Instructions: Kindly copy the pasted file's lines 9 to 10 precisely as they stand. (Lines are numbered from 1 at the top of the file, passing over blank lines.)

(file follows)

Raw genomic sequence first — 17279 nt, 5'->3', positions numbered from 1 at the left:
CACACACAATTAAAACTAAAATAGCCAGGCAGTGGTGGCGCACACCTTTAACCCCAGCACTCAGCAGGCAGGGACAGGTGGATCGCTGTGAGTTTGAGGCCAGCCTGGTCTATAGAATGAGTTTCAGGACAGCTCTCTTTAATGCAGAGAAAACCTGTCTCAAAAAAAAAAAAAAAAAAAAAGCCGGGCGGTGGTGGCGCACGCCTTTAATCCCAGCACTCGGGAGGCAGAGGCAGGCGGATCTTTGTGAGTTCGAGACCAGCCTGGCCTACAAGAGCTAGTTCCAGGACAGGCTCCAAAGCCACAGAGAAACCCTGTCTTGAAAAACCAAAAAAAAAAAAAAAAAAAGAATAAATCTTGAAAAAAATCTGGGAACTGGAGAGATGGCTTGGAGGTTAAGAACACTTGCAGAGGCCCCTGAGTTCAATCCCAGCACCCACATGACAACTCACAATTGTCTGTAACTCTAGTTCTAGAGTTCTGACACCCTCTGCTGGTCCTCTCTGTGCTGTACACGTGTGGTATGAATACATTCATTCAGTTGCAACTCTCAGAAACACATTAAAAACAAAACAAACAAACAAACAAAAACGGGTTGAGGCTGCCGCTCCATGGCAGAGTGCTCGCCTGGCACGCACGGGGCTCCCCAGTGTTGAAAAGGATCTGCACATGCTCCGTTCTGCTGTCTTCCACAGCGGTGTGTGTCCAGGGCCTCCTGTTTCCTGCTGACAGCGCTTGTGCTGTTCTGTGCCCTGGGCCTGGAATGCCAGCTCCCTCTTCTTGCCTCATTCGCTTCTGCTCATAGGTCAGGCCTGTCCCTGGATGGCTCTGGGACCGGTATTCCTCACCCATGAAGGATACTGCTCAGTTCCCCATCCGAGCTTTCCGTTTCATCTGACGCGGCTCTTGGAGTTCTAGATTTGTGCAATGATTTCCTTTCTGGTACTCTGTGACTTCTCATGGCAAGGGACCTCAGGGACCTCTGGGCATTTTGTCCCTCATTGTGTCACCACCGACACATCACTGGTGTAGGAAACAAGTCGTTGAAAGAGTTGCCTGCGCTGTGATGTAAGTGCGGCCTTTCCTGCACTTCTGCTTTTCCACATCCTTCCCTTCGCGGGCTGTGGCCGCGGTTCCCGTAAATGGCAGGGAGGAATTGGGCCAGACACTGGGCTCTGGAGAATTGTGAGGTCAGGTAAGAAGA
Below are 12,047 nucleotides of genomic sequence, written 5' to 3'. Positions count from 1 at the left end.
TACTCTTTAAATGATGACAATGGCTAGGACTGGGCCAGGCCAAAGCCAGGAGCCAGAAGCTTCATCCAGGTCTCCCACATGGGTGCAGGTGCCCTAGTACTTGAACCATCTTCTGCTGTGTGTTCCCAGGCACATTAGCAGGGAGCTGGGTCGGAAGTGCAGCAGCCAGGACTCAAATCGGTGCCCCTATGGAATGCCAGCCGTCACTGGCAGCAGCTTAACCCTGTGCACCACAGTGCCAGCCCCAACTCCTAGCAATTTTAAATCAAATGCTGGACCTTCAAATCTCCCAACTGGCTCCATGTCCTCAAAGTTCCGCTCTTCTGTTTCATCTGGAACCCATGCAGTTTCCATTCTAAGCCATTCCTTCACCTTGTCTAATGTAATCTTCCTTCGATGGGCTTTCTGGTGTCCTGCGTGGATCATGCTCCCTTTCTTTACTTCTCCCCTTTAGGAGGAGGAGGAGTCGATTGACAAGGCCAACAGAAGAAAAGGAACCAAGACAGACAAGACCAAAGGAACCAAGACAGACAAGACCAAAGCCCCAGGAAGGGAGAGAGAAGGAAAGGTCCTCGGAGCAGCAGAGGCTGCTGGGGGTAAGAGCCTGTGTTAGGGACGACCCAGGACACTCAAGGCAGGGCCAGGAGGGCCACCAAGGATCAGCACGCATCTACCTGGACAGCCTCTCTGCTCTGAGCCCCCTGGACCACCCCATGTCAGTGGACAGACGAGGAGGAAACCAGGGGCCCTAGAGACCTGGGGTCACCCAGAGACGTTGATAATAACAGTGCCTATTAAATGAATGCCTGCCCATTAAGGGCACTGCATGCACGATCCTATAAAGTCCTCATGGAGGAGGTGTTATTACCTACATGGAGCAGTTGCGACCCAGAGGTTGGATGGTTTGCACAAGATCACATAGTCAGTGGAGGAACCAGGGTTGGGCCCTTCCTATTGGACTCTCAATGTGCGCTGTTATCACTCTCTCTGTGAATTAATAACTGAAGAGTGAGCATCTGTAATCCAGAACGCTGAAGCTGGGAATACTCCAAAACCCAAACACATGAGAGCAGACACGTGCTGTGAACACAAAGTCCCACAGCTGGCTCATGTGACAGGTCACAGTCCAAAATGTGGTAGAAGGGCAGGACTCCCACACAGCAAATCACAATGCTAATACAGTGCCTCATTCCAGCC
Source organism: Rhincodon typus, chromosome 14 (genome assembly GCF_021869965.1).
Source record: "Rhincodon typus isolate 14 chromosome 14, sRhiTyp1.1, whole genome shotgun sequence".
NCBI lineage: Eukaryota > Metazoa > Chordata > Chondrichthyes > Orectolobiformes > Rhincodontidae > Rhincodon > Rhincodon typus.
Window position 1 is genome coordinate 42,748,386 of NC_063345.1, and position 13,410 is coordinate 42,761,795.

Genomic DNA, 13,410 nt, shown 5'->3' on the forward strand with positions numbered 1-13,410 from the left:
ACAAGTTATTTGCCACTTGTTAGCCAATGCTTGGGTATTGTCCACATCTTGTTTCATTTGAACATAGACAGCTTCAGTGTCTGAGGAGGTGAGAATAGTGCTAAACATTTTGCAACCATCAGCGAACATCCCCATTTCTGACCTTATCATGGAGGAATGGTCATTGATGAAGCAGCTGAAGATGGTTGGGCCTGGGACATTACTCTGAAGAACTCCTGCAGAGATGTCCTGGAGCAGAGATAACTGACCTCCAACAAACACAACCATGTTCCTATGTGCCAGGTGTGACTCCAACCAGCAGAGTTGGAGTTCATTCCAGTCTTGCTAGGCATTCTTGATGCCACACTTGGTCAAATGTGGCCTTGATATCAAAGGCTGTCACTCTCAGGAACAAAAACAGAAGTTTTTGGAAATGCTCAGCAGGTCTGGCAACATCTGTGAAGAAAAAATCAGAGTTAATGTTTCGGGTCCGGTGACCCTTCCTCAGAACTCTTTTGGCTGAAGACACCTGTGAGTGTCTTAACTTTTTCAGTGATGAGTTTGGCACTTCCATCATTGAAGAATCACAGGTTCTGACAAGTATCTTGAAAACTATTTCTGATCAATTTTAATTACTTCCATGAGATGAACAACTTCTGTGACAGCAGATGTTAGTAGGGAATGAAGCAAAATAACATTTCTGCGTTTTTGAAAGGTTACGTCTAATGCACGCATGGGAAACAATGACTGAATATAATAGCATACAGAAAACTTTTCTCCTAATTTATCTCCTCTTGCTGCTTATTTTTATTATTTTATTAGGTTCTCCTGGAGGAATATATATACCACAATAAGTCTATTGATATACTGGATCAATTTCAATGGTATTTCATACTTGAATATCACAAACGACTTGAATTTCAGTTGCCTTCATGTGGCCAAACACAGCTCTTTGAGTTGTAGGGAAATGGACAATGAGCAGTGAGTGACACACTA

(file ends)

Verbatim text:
Genomic DNA, 13,410 nt, shown 5'->3' on the forward strand with positions numbered 1-13,410 from the left:
ACAAGTTATTTGCCACTTGTTAGCCAATGCTTGGGTATTGTCCACATCTTGTTTCATTTGAACATAGACAGCTTCAGTGTCTGAGGAGGTGAGAATAGTGCTAAACATTTTGCAACCATCAGCGAACATCCCCATTTCTGACCTTATCATGGAGGAATGGTCATTGATGAAGCAGCTGAAGATGGTTGGGCCTGGGACATTACTCTGAAGAACTCCTGCAGAGATGTCCTGGAGCAGAGATAACTGACCTCCAACAAACACAACCATGTTCCTATGTGCCAGGTGTGACTCCAACCAGCAGAGTTGGAGTTCATTCCAGTCTTGCTAGGCATTCTTGATGCCACACTTGGTCAAATGTGGCCTTGATATCAAAGGCTGTCACTCTCAGGAACAAAAACAGAAGTTTTTGGAAATGCTCAGCAGGTCTGGCAACATCTGTGAAGAAAAAATCAGAGTTAATGTTTCGGGTCCGGTGACCCTTCCTCAGAACTCTTTTGGCTGAAGACACCTGTGAGTGTCTTAACTTTTTCAGTGATGAGTTTGGCACTTCCATCATTGAAGAATCACAGGTTCTGACAAGTATCTTGAAAACTATTTCTGATCAATTTTAATTACTTCCATGAGATGAACAACTTCTGTGACAGCAGATGTTAGTAGGGAATGAAGCAAAATAACATTTCTGCGTTTTTGAAAGGTTACGTCTAATGCACGCATGGGAAACAATGACTGAATATAATAGCATACAGAAAACTTTTCTCCTAATTTATCTCCTCTTGCTGCTTATTTTTATTATTTTATTAGGTTCTCCTGGAGGAATATATATACCACAATAAGTCTATTGATATACTGGATCAATTTCAATGGTATTTCATACTTGAATATCACAAACGACTTGAATTTCAGTTGCCTTCATGTGGCCAAACACAGCTCTTTGAGTTGTAGGGAAATGGACAATGAGCAGTGAGTGACACACTA